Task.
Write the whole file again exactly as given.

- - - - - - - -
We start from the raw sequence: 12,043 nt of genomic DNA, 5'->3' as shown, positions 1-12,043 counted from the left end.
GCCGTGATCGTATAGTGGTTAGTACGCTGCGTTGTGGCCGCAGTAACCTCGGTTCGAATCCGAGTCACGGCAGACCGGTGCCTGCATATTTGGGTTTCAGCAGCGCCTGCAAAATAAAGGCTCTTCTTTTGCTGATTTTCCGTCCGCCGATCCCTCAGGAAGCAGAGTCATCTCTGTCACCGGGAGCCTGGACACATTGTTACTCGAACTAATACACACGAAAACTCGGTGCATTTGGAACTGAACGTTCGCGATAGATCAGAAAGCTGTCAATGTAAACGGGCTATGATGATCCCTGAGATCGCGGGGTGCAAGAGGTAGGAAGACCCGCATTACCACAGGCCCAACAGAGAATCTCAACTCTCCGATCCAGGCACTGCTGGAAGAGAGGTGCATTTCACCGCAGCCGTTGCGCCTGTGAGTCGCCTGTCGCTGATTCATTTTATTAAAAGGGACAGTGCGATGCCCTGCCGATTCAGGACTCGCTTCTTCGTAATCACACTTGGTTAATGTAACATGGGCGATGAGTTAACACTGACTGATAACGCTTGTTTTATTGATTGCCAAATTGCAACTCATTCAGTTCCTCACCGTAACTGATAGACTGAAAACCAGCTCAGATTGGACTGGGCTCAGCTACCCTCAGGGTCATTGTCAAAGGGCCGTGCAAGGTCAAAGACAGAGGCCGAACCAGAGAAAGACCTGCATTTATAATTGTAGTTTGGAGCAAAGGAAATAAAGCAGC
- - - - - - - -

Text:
We start from the raw sequence: 12,043 nt of genomic DNA, 5'->3' as shown, positions 1-12,043 counted from the left end.
GCCGTGATCGTATAGTGGTTAGTACGCTGCGTTGTGGCCGCAGTAACCTCGGTTCGAATCCGAGTCACGGCAGACCGGTGCCTGCATATTTGGGTTTCAGCAGCGCCTGCAAAATAAAGGCTCTTCTTTTGCTGATTTTCCGTCCGCCGATCCCTCAGGAAGCAGAGTCATCTCTGTCACCGGGAGCCTGGACACATTGTTACTCGAACTAATACACACGAAAACTCGGTGCATTTGGAACTGAACGTTCGCGATAGATCAGAAAGCTGTCAATGTAAACGGGCTATGATGATCCCTGAGATCGCGGGGTGCAAGAGGTAGGAAGACCCGCATTACCACAGGCCCAACAGAGAATCTCAACTCTCCGATCCAGGCACTGCTGGAAGAGAGGTGCATTTCACCGCAGCCGTTGCGCCTGTGAGTCGCCTGTCGCTGATTCATTTTATTAAAAGGGACAGTGCGATGCCCTGCCGATTCAGGACTCGCTTCTTCGTAATCACACTTGGTTAATGTAACATGGGCGATGAGTTAACACTGACTGATAACGCTTGTTTTATTGATTGCCAAATTGCAACTCATTCAGTTCCTCACCGTAACTGATAGACTGAAAACCAGCTCAGATTGGACTGGGCTCAGCTACCCTCAGGGTCATTGTCAAAGGGCCGTGCAAGGTCAAAGACAGAGGCCGAACCAGAGAAAGACCTGCATTTATAATTGTAGTTTGGAGCAAAGGAAATAAAGCAGC